As Peter says, here in Ontario, spaces for expectant mothers and families are a courtesy and are in addition to spaces for the disabled – and are often a welcome bonus, especially in inclement weather. While pregnancy isn’t a disability, it is a physical condition that in the late stages means crossing a slippery parking lot is difficult, and any opportunity to minimize that is welcome. Sure – I was incredibly active and glowing and all that up until my daughter was due, late one February five years ago. Heck, I walked to and from work each day, about 40 minutes each way, aside from working retail. But slipping on some ice and having to spend the time being monitored after the subsequent check-up was (heh) laborious, and so minimizing risk after that was a priority. Then, in the early days, having a shorter distance to lug a sleeping baby in a car seat (and purchases) is more than helpful; and as the parent of a small walking child, not having to walk through a parking lot lugging parcels while dealing with a child who is below a driver’s sightline is a relief. My friends with more than one child find that having shorter distances to guide the older ones through and dealing with bags, cart returns and kids in car seats is easier if they’re not all out in left field. Are there any studies that show how it seems that cars seem to whip through the outer reaches of parking lots, ignoring lanes and cutting through spaces – but seem to slow down and pay attention where there’s a hope of a close space and more foot traffic near a store?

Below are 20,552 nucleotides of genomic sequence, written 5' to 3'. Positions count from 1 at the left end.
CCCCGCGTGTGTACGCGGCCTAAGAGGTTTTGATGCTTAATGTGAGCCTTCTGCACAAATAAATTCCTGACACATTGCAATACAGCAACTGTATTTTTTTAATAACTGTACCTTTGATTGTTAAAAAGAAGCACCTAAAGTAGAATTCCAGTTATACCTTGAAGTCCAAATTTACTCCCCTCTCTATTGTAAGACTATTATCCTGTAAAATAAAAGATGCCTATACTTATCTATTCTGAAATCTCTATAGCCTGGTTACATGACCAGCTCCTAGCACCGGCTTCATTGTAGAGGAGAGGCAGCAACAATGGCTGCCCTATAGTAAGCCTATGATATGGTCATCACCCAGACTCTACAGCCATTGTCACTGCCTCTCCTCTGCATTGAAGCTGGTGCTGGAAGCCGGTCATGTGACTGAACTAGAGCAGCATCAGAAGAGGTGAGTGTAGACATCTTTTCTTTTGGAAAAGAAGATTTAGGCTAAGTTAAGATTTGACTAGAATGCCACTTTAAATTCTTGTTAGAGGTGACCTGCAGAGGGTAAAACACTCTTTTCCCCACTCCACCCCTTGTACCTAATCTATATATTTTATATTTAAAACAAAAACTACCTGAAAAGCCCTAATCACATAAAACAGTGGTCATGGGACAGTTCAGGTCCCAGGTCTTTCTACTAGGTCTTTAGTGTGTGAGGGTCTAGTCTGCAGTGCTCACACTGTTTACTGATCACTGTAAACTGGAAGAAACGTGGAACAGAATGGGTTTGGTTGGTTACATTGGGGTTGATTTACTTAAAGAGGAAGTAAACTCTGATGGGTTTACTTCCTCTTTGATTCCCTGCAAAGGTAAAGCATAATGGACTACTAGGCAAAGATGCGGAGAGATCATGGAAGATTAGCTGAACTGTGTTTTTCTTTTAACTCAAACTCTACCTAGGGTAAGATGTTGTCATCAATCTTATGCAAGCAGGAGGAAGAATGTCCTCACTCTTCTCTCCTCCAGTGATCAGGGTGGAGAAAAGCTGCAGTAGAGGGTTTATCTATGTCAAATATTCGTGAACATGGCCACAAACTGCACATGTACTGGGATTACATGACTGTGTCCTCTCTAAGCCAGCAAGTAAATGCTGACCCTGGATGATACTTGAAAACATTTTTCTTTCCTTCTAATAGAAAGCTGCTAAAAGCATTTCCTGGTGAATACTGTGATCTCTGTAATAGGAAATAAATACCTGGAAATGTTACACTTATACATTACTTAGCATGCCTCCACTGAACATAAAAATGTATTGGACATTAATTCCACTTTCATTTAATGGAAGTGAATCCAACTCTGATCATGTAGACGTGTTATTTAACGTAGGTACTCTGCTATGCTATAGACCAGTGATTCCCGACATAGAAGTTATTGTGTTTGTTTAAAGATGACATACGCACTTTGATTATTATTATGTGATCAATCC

I would never suggest that pregnant women or new parents take spaces away from the disabled, and wish a pox on people who misuse them – but stores with the ability to offer preferred parking to the people who make the larger percentage of purchasing decisions in the family and who pump a lot of money into their stores are smart. They are almost never empty in the places we frequent, and it’s not a marginal social benefit. It’s a low-cost incentive with a great return for stores – and I suspect you’ll find that those who are not either hugely pregnant or the parents who need them are the ones complaining about them. And personally, I prefer the stores that provide them because I think they’re helping to comfort overwhelmed and tired moms and keep their future customers safe. But, perhaps your opinion or perspective will change over time – you’re not insensitive just as the spots aren’t silly. You’re just not a very uncomfortable pregnant woman or someone who really appreciates the convenience of those spaces.